Kiecker, Thorsten

The multimedia-based comic formats of Thorsten Kiecker

Thorsten Kiecker. ©Stenarts Ltd.Comic artist? The concept is too restrictive for Thorsten Kiecker. This Berlin multimedia artist, who with his team has created, among other things, the fantasy comic series Ria – Die Lichtklan-Chroniken (i.e. Ria – the light clan chronicles), views himself “as more of a director and less as a comic graphic artist,” as he put it in a conversation in the office of his company Stenarts in Berlin-Kreuzberg.

To him, being able to transpose his stories into multimedia formats is just as important as work on drawings and panel layout, plot elements and texts: for instance in computer animations, apps for smartphones or so-called augmented reality programmes, with the aid of which one can have elements of a comic album appear on a tablet computer as a three-dimensional view parallel to reading.

“Ria” – a mixture of comic, animation and computer game

The two volumes published to date of the four-part series Ria (appearing in Splitter Verlag) stand out above all through their extraordinary visual look and feel coming from the fantasy-comic genre. The central figure is a cat-like hunter named Loan. In a fantasy world reminiscent of The Lord of the Rings, he awakens a young woman with a magic aura from a long sleep. This sets off a dramatic chain of events. Pursued by the forces of evil, the two characters set off on an odyssey of impressive graphic quality. With a sensitivity for colour seldom seen in German comics, light and motion effects, depictions of space that seem almost three-dimensional, and tremendously dynamically drawn figures, Ria conveys the impression of a mixture of comic, animation and computer game.

Diashow Thorsten Kiecker

This has a great deal to do with the fact that Kiecker and his studio team of nearly one dozen members make their living mainly through the development of figures and programmes for computer games as well as other commercial graphic services. In this context, the comic is a subsidiary product in economic terms, but dear to their hearts where content is concerned, as Liecker and Christian Retzlaff, a comic artist jointly responsible for artistic execution, describe it in their conference room overlooking the roofs of Berlin.

Translations of the Ria albums have already appeared on the market in The Netherlands, Denmark and France, and the third volume is to be issued next year. Apart from this, Kiecker and his team are working on a variety of multimedia projects related to the brand. Thus there is the interactive series Ria – die Licht-Knirpse (i.e. Ria – the light littlies), whose characters are cute versions of the main comic figures for younger readers. Kiecker terms this the chibi variant of his narrative, a concept from Japanese manga that refers to characters in child-like format. In addition, the Stenarts team is at work on a chibi app, computer game with figures for young smartphone users. Visitors to the Sentarts studio will see storyboards and design sketches on the walls as well as a variety of animation samples on the computer. “This is our mini-Hollywood,” says Kiecker.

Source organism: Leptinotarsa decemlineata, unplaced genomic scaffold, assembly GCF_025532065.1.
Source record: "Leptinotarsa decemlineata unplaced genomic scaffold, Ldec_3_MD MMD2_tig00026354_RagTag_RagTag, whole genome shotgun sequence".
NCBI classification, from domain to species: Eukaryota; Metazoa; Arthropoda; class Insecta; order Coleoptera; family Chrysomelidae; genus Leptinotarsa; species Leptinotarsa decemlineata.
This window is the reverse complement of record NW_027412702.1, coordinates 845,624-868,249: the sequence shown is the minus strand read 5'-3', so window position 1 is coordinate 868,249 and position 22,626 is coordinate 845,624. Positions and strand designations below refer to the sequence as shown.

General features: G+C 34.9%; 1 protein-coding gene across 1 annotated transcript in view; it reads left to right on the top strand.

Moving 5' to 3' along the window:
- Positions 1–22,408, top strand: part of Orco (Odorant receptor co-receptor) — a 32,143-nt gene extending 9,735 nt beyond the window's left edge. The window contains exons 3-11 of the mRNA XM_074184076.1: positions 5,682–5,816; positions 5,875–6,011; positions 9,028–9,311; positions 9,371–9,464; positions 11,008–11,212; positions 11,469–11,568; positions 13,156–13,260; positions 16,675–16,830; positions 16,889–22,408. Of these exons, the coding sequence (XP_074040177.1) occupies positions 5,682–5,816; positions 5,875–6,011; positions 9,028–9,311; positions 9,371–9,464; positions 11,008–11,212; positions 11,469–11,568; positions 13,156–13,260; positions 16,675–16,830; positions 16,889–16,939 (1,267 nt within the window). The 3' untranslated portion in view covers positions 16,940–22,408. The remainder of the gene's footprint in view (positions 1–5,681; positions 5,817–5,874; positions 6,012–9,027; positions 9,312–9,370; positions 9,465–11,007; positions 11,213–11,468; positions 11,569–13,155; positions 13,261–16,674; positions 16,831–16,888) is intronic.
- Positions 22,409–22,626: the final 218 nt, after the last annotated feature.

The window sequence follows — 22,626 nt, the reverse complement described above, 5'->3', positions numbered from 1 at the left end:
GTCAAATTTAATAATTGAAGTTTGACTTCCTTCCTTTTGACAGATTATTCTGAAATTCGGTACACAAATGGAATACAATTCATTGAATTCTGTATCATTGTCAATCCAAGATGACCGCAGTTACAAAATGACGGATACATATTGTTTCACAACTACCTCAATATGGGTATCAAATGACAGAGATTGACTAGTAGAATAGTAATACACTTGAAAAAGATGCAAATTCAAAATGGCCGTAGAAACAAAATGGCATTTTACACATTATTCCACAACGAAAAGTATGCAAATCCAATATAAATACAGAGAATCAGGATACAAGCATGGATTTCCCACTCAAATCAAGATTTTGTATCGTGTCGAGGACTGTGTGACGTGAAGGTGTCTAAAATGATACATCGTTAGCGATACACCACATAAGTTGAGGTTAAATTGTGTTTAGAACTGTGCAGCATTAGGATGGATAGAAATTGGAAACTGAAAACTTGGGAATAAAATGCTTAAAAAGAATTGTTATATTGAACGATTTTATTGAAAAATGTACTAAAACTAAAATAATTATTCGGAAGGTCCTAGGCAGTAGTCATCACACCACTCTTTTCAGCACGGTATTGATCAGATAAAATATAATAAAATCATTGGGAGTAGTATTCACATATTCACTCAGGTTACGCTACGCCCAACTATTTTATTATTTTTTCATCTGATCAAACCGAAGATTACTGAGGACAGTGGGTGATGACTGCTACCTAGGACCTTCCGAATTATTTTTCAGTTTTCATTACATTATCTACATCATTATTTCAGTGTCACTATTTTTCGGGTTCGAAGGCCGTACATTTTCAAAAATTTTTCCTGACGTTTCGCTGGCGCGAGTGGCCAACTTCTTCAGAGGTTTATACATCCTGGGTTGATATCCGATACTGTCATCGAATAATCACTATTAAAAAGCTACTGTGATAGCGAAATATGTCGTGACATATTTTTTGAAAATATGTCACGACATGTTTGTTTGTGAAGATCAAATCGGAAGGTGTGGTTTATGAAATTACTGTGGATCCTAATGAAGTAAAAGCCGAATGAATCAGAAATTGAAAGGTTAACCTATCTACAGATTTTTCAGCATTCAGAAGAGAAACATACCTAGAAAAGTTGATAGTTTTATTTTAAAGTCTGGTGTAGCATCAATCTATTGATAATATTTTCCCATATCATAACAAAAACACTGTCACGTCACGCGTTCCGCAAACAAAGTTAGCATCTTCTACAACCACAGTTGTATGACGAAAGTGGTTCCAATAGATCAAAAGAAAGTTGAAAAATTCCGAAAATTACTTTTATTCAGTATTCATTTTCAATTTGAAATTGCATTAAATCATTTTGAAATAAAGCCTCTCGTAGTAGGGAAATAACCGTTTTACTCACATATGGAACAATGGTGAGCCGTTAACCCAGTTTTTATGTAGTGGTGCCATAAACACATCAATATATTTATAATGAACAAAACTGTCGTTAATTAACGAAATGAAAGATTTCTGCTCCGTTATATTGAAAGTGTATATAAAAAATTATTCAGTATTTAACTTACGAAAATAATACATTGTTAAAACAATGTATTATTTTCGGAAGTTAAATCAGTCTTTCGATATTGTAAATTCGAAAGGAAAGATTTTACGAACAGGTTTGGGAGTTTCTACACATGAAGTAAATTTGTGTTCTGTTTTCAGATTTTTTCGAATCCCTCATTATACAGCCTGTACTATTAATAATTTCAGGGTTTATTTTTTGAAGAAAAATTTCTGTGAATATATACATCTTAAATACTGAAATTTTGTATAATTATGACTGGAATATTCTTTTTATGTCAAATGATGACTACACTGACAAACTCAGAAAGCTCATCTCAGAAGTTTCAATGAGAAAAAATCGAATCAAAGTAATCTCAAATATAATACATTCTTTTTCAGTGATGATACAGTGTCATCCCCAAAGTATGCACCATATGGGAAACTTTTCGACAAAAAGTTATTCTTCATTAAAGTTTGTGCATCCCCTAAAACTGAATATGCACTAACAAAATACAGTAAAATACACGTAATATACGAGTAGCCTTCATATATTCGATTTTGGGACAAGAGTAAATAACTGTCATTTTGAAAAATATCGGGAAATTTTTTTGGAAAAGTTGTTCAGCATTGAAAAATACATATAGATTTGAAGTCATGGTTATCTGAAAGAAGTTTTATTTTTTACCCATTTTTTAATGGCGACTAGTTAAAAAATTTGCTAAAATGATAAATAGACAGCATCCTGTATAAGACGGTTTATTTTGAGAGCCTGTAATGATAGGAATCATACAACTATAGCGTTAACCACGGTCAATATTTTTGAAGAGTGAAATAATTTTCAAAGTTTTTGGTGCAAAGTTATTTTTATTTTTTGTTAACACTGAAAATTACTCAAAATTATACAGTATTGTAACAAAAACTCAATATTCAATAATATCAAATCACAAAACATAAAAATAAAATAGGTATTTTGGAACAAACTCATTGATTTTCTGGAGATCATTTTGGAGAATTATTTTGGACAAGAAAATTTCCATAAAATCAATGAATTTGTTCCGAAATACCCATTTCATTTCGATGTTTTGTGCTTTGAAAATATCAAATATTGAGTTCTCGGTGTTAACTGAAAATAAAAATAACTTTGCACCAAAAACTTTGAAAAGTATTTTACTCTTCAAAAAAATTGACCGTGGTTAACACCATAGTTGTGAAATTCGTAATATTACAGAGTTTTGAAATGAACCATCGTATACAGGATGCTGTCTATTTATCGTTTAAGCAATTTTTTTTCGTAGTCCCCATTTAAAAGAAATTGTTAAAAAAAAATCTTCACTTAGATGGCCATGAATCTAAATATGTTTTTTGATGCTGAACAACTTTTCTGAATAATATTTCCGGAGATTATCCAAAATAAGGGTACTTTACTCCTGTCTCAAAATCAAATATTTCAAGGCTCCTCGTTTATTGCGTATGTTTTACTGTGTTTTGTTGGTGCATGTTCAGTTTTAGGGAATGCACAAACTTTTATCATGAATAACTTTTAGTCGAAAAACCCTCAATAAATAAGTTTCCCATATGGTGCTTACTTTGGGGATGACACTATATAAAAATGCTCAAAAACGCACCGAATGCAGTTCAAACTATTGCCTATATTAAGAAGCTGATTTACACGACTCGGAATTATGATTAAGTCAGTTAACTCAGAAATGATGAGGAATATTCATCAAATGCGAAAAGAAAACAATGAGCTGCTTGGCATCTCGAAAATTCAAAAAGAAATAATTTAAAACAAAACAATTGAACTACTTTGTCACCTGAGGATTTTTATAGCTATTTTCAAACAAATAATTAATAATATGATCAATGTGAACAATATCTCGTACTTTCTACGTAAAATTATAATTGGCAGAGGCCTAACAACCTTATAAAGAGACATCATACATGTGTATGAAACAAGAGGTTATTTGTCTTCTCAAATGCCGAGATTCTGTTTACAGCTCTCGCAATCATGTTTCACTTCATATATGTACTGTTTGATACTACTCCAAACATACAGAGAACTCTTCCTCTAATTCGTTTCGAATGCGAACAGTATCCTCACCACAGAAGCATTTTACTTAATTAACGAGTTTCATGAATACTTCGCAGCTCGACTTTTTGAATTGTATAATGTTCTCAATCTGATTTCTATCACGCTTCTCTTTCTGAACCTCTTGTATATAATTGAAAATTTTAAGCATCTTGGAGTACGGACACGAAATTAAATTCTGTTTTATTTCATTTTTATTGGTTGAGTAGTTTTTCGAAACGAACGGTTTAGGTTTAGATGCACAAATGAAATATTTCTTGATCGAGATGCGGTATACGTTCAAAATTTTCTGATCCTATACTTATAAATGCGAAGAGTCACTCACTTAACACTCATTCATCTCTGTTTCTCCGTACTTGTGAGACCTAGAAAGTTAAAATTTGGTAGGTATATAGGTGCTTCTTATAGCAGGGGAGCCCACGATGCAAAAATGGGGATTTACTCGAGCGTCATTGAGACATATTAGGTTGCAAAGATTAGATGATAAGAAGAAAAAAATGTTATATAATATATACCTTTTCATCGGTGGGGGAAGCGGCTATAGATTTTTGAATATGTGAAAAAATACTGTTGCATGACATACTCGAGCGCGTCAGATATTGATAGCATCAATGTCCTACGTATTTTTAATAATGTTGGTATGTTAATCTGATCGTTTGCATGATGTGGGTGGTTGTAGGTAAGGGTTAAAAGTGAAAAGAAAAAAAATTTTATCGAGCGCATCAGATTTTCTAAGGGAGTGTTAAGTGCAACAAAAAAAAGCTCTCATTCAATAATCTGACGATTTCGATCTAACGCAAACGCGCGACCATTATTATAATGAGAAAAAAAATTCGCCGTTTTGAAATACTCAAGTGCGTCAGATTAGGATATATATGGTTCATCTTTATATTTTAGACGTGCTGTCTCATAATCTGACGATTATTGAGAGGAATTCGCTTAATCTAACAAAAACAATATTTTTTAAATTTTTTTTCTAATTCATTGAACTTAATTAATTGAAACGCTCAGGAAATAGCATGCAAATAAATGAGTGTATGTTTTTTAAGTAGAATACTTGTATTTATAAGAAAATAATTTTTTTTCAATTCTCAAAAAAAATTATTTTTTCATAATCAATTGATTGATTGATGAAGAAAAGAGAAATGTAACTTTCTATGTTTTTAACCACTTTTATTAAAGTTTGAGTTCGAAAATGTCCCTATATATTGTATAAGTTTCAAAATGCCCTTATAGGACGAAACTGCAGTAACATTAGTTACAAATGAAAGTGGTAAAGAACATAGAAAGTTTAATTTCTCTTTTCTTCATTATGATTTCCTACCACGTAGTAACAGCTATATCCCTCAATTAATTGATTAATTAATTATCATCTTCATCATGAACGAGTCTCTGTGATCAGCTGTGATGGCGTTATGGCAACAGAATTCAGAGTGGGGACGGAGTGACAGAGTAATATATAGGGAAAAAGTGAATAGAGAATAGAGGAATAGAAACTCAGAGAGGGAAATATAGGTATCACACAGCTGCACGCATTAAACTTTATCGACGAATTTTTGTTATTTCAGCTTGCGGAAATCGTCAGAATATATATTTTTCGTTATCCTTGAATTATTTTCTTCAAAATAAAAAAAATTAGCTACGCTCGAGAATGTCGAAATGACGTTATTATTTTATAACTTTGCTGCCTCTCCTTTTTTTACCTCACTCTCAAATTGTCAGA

Craftsmanship Gelerntes Handwerk

Kiecker, born in Berlin in 1971, learned his craft at two enterprises that are of great significance to German comics and animated film. He arrived in the early 1990’s as an autodidact at the Berlin animated cartoon studio Hahn-Film, and worked there on projects such as an Asterix adaptation. Starting in 1993, he earned his living as a graphic artist at the magazine Mosaik (published by Verlag Steinchen für Steinchen). The adventures of the former GDR comic heroes Abrafaxe appeared here, which now enjoy nationwide popularity. In 2000, Kiecker left the publisher, and in the years that followed, the father of four founded his own firm, Stenarts, whose name comes from the nickname his wife gave him.

With Ria, Kiecker combines his passion for the fantasy genre with narratives such as Michael Ende’s The Never-Ending Story (Die Unendliche Geschichte) and films such as the fantasy puppet adventure The Dark Crystal. He also counts comic pioneers such as the French artist Loisel, author of the four-part fantasy Roxanna and the Quest for the Time Bird and Jean Giraud alias Moebius (The Incal) among his inspirations.

Multi-media comic formats

Kiecker’s great ambition is to develop the potentials of the comic as art form above and beyond the limitations of the two-dimensional printed-page format. Where this might lead is shown by several of his as yet unpublished animation prototypes on which he and his team are currently working. Thus, individual scenes from the Ria comic can be viewed on a tablet computer as a so-called parallax scrolling version: the setting seems to shift in three-dimensions according to how the viewer holds the tablet. And in the case of augmented reality realisation of scenes from the album, Loan, the main character, seems to stride towards a branch that reaches out of the screen towards the viewer. With other programmes now under development, the reader will be enabled to co-determine the comic’s plotline in interactive versions of the story.

Lars von Törne 
is a member of the editorial board of the daily newspaper “Tagesspiegel” in Berlin and among other things supervises the paper’s comic page (

Copyright: Goethe-Institut e. V., Internet-Redaktion
October 2013

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